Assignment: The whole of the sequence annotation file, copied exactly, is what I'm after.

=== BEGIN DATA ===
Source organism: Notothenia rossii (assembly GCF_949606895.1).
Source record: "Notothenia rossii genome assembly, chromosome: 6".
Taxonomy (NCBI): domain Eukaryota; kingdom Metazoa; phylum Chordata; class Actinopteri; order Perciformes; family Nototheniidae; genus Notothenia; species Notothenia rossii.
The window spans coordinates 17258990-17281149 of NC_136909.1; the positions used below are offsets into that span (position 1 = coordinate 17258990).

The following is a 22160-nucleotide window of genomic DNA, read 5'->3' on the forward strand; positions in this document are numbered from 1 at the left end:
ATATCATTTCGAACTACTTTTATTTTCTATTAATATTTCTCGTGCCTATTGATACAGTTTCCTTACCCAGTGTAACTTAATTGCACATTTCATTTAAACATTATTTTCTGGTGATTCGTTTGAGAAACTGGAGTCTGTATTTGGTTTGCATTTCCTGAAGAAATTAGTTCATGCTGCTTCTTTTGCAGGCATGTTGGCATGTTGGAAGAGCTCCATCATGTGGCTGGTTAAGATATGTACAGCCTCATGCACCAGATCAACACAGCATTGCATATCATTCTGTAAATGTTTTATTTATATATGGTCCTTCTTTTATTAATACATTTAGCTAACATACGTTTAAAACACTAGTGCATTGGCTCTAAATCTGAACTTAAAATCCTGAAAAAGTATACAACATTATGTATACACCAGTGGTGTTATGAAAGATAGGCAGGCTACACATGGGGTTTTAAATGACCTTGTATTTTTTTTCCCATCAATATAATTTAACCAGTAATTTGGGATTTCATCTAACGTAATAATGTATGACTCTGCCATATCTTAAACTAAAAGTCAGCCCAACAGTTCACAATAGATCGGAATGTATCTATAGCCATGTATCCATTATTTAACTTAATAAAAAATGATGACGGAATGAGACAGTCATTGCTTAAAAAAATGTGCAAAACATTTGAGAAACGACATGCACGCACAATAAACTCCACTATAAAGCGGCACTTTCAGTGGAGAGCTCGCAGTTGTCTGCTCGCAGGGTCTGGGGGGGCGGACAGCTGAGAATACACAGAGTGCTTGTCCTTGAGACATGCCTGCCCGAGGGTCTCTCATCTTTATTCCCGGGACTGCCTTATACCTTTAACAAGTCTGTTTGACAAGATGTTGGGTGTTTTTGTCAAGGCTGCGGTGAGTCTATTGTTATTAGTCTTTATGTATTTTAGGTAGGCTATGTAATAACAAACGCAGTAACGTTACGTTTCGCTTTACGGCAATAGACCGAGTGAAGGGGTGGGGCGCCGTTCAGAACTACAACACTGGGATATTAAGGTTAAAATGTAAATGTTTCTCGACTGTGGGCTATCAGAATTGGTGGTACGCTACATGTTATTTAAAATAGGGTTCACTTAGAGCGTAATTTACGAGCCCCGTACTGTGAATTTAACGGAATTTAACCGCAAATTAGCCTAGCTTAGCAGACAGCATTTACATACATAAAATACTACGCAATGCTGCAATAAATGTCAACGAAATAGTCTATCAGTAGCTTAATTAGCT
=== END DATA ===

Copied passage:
Source organism: Notothenia rossii (assembly GCF_949606895.1).
Source record: "Notothenia rossii genome assembly, chromosome: 6".
Taxonomy (NCBI): domain Eukaryota; kingdom Metazoa; phylum Chordata; class Actinopteri; order Perciformes; family Nototheniidae; genus Notothenia; species Notothenia rossii.
The window spans coordinates 17258990-17281149 of NC_136909.1; the positions used below are offsets into that span (position 1 = coordinate 17258990).

The following is a 22160-nucleotide window of genomic DNA, read 5'->3' on the forward strand; positions in this document are numbered from 1 at the left end:
ATATCATTTCGAACTACTTTTATTTTCTATTAATATTTCTCGTGCCTATTGATACAGTTTCCTTACCCAGTGTAACTTAATTGCACATTTCATTTAAACATTATTTTCTGGTGATTCGTTTGAGAAACTGGAGTCTGTATTTGGTTTGCATTTCCTGAAGAAATTAGTTCATGCTGCTTCTTTTGCAGGCATGTTGGCATGTTGGAAGAGCTCCATCATGTGGCTGGTTAAGATATGTACAGCCTCATGCACCAGATCAACACAGCATTGCATATCATTCTGTAAATGTTTTATTTATATATGGTCCTTCTTTTATTAATACATTTAGCTAACATACGTTTAAAACACTAGTGCATTGGCTCTAAATCTGAACTTAAAATCCTGAAAAAGTATACAACATTATGTATACACCAGTGGTGTTATGAAAGATAGGCAGGCTACACATGGGGTTTTAAATGACCTTGTATTTTTTTTCCCATCAATATAATTTAACCAGTAATTTGGGATTTCATCTAACGTAATAATGTATGACTCTGCCATATCTTAAACTAAAAGTCAGCCCAACAGTTCACAATAGATCGGAATGTATCTATAGCCATGTATCCATTATTTAACTTAATAAAAAATGATGACGGAATGAGACAGTCATTGCTTAAAAAAATGTGCAAAACATTTGAGAAACGACATGCACGCACAATAAACTCCACTATAAAGCGGCACTTTCAGTGGAGAGCTCGCAGTTGTCTGCTCGCAGGGTCTGGGGGGGCGGACAGCTGAGAATACACAGAGTGCTTGTCCTTGAGACATGCCTGCCCGAGGGTCTCTCATCTTTATTCCCGGGACTGCCTTATACCTTTAACAAGTCTGTTTGACAAGATGTTGGGTGTTTTTGTCAAGGCTGCGGTGAGTCTATTGTTATTAGTCTTTATGTATTTTAGGTAGGCTATGTAATAACAAACGCAGTAACGTTACGTTTCGCTTTACGGCAATAGACCGAGTGAAGGGGTGGGGCGCCGTTCAGAACTACAACACTGGGATATTAAGGTTAAAATGTAAATGTTTCTCGACTGTGGGCTATCAGAATTGGTGGTACGCTACATGTTATTTAAAATAGGGTTCACTTAGAGCGTAATTTACGAGCCCCGTACTGTGAATTTAACGGAATTTAACCGCAAATTAGCCTAGCTTAGCAGACAGCATTTACATACATAAAATACTACGCAATGCTGCAATAAATGTCAACGAAATAGTCTATCAGTAGCTTAATTAGCT